On November 12th, General Motors broke the Internet with the official world premiere of the 2019 Chevrolet Corvette ZR1 at the Dubai Auto Show. This fourth iteration of the iconic ZR1 nameplate (since 1970 with the C3 3rd generation Corvette) builds upon the monstrous Z06 supercharged C7 Corvette; a track-focused driver’s car that features the latest and greatest sport performance technology General Motors has to offer. In their relentless efforts to compete against—and overtake—the world’s top elite high-performance Sports Cars, General Motors’ Corvette Racing Team has engineered this new ZR1 to not only unseat the previous ZR1 (last seen in 2013) as the fastest production Corvette in history, but to also become the world’s greatest Sports Car ever made. At the time of this writing, not much is known about the exact solid number performance specs of the 2019 ZR1, but it brandishes an all-new supercharged 6.2L Generation 5 small block V8 capable of churning out a hellacious 745 horsepower and 715 lb. ft. of torque VIA a new Eaton supercharger that is 52% larger than the one currently utilized by the Corvette Z06, Cadillac CTS-V, and Chevrolet Camaro ZL1. The 2019 Corvette ZR1 will also employ enhanced aero, cooling, handling and suspension modifications based on the Camaro ZL1 as well as a revised Z07 track option and a brand new ZTK performance pack that adds even greater handling capabilities on top of the already-impressive base setup.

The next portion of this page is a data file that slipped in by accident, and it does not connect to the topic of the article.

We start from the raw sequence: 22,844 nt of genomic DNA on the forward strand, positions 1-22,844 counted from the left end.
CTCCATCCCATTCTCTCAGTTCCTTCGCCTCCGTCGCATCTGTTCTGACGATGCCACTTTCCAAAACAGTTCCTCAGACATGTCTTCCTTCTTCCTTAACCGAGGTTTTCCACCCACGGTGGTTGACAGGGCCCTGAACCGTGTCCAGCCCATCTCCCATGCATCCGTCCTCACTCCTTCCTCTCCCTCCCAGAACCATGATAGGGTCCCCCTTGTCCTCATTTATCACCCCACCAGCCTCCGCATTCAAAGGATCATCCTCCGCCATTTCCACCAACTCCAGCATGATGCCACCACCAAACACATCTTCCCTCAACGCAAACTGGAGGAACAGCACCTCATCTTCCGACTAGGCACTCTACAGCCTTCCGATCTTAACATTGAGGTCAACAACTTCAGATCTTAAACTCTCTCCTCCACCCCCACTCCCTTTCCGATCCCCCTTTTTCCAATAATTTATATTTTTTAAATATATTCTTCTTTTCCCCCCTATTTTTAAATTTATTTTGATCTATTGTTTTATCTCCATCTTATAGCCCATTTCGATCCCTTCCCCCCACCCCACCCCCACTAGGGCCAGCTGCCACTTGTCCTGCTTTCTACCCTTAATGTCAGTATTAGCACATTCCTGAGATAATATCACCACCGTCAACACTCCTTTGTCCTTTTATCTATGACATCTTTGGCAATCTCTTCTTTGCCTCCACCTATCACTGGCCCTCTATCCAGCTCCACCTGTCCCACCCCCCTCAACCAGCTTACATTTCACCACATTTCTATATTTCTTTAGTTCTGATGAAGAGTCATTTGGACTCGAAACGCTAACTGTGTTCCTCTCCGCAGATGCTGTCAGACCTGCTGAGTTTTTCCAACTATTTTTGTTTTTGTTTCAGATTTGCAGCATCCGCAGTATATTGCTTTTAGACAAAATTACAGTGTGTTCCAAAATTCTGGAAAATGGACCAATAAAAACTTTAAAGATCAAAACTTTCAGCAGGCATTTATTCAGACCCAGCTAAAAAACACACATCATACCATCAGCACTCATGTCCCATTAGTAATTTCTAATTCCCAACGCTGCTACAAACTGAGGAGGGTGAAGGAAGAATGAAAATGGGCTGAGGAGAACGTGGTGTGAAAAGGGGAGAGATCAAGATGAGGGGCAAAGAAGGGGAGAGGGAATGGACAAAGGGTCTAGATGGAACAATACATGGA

The ultimate midlife crisis-mobile. More practical than plastic surgery, hairplugs, and ED treatment.
Pricing for the 2019 Chevrolet Corvette ZR1 is expected to start at $120,000. That’s quite a bit of coin, especially when the base Corvette Stingray—a powerful and capable performance car in its own right—begins at $55,000. That’s far less than what people spend for the typical full-size SUV. Of course, not everybody has an extra $120,000 in their back pockets or stuck underneath the couch cushions among the lost pens and long-forgotten, now-petrified Cheetos. However, when you consider the next comparable selections with this amount of power and these levels of performance capabilities, you’ve got to move all the way up to the Pagani Huayra, the Lamborghini Aventador SV, or the Ferrari F12berlinetta. If you have to ask how much these things cost, you definitely can’t afford them. That $120,000 price tag doesn’t sound so steep anymore, now does it?

Don’t want to spend $120,000? Check out these budget-friendly burners!